Linda Gregerson’s “Waterborne,” from our May 2000 issue, captures many of the distinctive features of her verse. It’s subtly, hauntingly beautiful and suffused with a creeping sense of horror cut through with poignant wonder. With associative sleights of pen, it connects a varied collection of stories, places, and emotions. And it’s built from the helical stanzas—with their short, central middle lines acting as narrow waists to the longer first and last—that Gregerson invented, and that she once said “saved my life.”

Here are a few lines of the poem:

                            … When Gordon was a boy
                        they used to load
              the frozen river on a sledge here and

in August eat the heavenly reward—sweet
                        cream—
              of winter’s work. A piece of moonlight saved

against the day, he thought. And this is where
                        the Muir boy
              drowned. And this is where I didn’t.

Read the rest here. Then, explore some of Gregerson’s other work for The Atlantic and see what Garth Greenwell had to say about her latest poetry collection.

Gerald Herbert / AP

Yesterday I wrote about the patriotic myth of “Paul Revere’s Ride,” recounted in Henry Wadsworth Longfellow’s famous 1861 poem.

Longfellow’s fellow Atlantic founder John Greenleaf Whittier put a similar, though less historically accurate, myth to paper in “Barbara Frietchie,” from our October 1863 issue. The poem—inspired, like Longfellow’s, by the abolitionist cause—tells the story of an elderly woman who refused to lower her American flag when Confederate forces marched through her Maryland town:

Forty flags with their silver stars,
Forty flags with their crimson bars,

Flapped in the morning wind: the sun
Of noon looked down, and saw not one.

Up rose old Barbara Frietchie then,
Bowed with her fourscore years and ten;

Bravest of all in Frederick town,
She took up the flag the men hauled down;

In her attic-window the staff she set,
To show that one heart was loyal yet.

Charles Green Bush / The New York Public Library

On this day in 1775, patriots in Lexington and Concord fought the first battles of the American Revolution. Which means that the late hours of last night and the very early hours of this morning marked the anniversary of another memorable event in American history, recalled by Atlantic co-founder Henry Wadsworth Longfellow:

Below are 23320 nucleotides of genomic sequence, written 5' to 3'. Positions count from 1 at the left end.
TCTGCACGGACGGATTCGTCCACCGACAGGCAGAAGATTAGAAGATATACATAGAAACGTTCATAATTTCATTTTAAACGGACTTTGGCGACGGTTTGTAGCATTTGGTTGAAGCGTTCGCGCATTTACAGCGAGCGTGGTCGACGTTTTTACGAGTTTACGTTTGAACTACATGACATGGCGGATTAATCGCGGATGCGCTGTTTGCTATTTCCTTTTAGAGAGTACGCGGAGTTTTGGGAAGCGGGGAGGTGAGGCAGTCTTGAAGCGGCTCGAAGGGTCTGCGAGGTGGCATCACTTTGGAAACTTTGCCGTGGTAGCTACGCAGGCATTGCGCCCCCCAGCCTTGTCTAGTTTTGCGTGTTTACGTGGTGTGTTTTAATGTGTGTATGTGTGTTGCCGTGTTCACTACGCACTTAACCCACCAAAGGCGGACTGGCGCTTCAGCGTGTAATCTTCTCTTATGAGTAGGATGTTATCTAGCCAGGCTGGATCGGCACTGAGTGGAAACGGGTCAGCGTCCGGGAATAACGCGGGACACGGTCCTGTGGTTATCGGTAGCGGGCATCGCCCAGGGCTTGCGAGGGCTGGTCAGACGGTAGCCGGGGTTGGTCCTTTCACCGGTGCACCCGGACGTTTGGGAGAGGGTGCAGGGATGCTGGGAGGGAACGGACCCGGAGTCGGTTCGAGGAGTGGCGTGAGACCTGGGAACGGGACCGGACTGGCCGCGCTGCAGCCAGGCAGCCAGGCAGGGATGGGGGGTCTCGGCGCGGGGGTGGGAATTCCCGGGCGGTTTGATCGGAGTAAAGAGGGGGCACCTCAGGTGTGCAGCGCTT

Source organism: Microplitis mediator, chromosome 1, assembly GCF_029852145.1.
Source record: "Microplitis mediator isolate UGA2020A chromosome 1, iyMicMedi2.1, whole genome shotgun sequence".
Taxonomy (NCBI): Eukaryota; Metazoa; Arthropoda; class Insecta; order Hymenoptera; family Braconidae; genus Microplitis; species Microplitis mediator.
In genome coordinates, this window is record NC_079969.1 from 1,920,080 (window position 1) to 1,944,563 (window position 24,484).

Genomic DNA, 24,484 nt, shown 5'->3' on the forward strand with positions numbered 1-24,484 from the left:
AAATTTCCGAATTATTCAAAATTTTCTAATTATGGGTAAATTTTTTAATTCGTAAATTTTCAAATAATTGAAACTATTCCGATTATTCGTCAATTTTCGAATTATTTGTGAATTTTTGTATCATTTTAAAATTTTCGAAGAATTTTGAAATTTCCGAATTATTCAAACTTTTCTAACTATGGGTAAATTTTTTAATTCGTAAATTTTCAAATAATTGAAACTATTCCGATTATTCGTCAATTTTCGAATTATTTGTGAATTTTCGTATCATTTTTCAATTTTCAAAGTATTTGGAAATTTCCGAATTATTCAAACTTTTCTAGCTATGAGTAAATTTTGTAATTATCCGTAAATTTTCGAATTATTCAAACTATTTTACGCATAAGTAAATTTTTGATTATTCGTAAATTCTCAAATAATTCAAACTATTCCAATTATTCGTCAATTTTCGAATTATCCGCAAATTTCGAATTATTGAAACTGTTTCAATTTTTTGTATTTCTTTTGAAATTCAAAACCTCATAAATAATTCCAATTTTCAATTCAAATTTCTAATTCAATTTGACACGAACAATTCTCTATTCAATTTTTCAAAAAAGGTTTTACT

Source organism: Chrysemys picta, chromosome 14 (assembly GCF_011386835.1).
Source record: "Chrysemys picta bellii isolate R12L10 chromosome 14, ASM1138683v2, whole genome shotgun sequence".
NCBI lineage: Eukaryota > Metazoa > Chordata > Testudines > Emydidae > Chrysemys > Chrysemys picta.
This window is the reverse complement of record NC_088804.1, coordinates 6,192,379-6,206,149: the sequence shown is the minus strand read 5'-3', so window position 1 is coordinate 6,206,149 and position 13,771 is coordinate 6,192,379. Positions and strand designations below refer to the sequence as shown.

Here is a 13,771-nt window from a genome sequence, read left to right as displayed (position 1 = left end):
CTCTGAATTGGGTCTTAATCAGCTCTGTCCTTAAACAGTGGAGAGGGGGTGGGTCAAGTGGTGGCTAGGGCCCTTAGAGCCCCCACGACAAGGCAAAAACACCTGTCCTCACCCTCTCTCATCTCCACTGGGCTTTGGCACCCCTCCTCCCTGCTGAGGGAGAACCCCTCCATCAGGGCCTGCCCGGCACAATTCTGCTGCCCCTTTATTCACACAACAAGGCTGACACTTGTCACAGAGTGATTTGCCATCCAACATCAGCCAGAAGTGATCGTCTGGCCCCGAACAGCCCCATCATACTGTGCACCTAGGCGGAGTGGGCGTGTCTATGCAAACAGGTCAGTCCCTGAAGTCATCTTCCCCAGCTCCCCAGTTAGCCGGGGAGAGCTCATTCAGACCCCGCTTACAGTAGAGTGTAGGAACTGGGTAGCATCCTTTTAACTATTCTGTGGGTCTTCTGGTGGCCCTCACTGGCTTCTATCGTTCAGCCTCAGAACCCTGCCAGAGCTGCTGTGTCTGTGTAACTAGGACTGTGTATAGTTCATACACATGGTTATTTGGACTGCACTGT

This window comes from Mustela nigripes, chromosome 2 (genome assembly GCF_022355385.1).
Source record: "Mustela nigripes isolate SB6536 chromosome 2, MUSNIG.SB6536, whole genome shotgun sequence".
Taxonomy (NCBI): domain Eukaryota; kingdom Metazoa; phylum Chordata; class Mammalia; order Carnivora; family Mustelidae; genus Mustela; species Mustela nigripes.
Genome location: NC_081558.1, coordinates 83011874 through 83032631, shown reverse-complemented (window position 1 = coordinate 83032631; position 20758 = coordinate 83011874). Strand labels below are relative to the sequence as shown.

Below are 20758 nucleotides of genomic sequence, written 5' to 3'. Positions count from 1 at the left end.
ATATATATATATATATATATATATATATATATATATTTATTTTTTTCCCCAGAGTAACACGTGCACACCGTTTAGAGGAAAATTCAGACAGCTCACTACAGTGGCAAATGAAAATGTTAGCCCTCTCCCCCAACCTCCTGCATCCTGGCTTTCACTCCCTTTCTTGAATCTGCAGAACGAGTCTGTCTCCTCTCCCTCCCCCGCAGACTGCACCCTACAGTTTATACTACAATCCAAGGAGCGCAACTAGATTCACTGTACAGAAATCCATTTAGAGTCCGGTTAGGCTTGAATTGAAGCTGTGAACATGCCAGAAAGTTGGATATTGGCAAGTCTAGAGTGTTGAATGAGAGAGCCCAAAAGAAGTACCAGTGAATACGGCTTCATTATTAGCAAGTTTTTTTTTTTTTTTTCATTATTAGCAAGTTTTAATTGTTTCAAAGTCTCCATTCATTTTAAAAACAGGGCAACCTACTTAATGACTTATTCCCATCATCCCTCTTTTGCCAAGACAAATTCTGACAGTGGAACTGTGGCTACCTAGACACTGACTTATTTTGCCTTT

Listen, my children, and you shall hear
Of the midnight ride of Paul Revere,
On the eighteenth of April, in Seventy-Five

Longfellow’s famous poem recounts the silversmith’s long ride through Middlesex County to warn the revolutionaries that the British were on their way—thus allowing the Americans to muster their forces and drive back the British the following morning.

Paul Revere’s Ride” first appeared in our January 1861 issue, just months before the Civil War broke out. As Sage Stossel noted in her 2011 preface to the poem, the timing was no accident:

Longfellow was a committed abolitionist … With “Paul Revere’s Ride,” he sought to create a patriotic national myth that would remind readers of their shared heroic past while galvanizing them to once more stand up for the nation’s founding principles.

Stoyan Nenov / Reuters

In an online conference with The Atlantic in 1995, the former poet laureate Robert Pinsky meditated on the idea of physical, imagined, and remembered places:

Many of our most energetic and vivid “here”s—one might almost say our most physically vivid “here”s—are in the imagination. Even while making love or playing a sport or eating, most of us are also “here” in our imagination, here in a series of quotation marks …

I am from … a lower-middle-class family in a small town in New Jersey. My grandpa had a bar there. My family was nominally Orthodox Jewish. My work, I think, tries to pull together as many of the different kinds and levels of American speech and experience as I can. I think the class and place I am “from” are good for the imagination—but what “here” is not?